Midcareer professionals from other industries should be prepared to start at square one. This is an industry in which people work their way up from the bottom. It's often necessary to jump from agency to agency to move ahead. People looking to jump agencies will find they're judged by the success of the campaigns on which they've worked.

Job Outlook
The advertising and PR industries were hit hard by the decline of the dot coms, the tech downturn, and the overall recession. Remember all those expensive dot-com Super Bowl ads from a few years back? A lot of those companies are no longer in business—and, like their more traditional brick-and-mortar Corporate America cousins, those that have survived are much less willing to plunk down millions of dollars on advertising. But companies are starting to spend again, albeit not at the levels of the late 1990s. Whereas U.S. advertising industry revenue was up just 0.6 percent in 2001, in 2003 it rose by nearly 4.0 percent. For a few years, many advertising agencies were forced to lay off employees, close offices, and cut or freeze salaries. Fortunately for those in the industry (and those looking to get into it), things are looking up; as advertising spending increases, agencies are finally beginning to add a trickle of new jobs. As one insider says, “It’s not a great time in the history of advertising to get employment, but the employment climate does seem to be picking up.”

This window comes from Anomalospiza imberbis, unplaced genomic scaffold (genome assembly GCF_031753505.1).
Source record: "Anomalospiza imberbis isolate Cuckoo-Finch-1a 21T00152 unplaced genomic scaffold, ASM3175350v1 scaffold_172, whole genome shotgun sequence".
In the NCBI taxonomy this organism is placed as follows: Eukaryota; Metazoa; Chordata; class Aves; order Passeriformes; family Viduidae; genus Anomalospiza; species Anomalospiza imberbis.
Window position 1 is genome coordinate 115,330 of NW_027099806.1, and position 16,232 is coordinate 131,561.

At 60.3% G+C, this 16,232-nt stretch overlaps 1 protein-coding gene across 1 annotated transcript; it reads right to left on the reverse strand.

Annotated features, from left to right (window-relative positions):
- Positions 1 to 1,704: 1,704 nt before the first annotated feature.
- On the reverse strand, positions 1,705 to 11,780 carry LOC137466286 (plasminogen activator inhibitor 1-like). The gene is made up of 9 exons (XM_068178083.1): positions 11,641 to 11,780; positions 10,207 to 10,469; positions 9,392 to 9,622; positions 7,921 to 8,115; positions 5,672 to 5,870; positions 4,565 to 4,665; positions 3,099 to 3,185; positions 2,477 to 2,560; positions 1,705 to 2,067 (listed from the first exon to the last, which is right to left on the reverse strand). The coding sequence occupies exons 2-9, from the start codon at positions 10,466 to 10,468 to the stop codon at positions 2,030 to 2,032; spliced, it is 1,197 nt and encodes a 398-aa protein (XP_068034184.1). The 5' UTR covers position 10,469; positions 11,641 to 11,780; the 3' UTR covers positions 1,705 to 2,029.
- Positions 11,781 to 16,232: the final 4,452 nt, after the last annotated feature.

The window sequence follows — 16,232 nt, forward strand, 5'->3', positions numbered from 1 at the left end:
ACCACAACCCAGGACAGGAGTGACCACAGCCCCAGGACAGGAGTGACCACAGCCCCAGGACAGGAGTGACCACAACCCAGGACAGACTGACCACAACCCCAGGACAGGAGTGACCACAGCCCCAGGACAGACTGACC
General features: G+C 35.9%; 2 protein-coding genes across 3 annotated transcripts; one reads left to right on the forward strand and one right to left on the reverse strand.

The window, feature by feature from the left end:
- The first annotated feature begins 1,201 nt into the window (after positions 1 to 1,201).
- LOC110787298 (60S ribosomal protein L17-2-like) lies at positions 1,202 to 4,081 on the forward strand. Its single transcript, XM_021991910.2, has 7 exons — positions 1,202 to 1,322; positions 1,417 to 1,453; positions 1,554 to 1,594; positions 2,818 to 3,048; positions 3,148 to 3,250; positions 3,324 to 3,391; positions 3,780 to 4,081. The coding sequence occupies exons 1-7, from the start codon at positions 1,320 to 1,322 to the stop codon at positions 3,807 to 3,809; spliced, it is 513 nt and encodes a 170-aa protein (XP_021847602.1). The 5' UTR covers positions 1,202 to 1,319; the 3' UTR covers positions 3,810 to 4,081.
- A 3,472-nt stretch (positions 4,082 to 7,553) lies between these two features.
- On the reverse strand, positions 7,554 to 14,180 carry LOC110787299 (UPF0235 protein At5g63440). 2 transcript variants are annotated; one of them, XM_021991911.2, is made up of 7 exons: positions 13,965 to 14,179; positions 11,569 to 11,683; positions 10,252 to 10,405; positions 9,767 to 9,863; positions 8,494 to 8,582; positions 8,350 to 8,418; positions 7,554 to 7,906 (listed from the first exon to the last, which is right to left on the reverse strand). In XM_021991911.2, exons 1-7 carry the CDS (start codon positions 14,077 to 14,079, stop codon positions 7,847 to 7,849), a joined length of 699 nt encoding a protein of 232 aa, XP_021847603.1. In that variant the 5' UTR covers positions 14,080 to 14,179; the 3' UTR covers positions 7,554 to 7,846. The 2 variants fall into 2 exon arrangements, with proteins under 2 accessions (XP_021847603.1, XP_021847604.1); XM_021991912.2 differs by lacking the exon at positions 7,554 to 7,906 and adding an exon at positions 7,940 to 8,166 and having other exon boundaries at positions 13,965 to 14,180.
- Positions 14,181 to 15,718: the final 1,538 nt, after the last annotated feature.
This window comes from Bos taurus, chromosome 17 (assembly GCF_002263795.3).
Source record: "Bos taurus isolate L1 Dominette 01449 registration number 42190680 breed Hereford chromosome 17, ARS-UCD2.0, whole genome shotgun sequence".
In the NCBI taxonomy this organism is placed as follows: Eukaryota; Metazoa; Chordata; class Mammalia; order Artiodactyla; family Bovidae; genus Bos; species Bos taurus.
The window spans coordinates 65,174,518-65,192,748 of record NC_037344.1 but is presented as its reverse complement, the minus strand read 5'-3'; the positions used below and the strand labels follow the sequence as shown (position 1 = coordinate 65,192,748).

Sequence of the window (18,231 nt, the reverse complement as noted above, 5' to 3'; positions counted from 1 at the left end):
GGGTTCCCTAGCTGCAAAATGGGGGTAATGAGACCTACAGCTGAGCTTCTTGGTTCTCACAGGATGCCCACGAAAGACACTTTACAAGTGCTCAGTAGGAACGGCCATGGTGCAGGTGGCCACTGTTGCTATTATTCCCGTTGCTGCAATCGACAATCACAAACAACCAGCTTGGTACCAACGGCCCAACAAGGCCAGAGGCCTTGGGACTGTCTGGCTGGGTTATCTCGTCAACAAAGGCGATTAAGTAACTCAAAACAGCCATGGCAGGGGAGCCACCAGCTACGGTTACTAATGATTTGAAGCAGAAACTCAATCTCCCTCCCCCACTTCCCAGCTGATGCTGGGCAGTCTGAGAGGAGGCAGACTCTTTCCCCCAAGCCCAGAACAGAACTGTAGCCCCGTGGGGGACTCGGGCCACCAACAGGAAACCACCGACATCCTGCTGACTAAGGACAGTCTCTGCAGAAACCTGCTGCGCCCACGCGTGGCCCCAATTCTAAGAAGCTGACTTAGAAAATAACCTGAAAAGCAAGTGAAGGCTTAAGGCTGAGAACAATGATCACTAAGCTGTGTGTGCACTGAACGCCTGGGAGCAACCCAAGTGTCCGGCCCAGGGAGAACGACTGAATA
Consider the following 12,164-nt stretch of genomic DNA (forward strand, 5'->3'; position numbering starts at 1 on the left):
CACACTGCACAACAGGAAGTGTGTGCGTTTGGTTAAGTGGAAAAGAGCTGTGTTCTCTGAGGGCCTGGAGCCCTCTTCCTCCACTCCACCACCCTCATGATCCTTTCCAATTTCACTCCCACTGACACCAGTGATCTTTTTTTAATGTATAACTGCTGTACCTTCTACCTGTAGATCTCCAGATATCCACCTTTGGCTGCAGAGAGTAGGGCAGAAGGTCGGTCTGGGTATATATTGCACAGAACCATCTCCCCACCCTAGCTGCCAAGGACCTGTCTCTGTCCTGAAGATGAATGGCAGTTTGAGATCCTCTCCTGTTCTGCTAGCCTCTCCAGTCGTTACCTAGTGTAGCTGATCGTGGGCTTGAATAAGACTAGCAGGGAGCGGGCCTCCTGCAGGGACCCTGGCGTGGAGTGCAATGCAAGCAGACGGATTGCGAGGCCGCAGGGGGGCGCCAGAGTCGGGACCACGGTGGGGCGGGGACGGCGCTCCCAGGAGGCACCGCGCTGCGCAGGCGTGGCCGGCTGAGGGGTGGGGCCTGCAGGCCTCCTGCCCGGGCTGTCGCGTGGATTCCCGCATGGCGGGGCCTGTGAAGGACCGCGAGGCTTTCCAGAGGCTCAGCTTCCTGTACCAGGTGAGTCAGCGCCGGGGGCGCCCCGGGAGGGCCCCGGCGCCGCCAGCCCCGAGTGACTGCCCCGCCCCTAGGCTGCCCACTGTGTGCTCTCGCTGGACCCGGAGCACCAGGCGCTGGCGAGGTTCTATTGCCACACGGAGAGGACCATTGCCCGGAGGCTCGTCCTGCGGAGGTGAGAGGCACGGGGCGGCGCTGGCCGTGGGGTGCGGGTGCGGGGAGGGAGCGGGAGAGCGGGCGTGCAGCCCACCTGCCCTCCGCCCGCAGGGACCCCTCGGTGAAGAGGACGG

Career Tracks
If you work in a larger agency, you're more likely to specialize than in a small agency, where you're more likely to wear multiple hats. Most people start at the junior or assistant level and move up the ranks—if you come to advertising from another industry, you're likely to start at the bottom. The greatest numbers of entry-level positions exist in account management and media.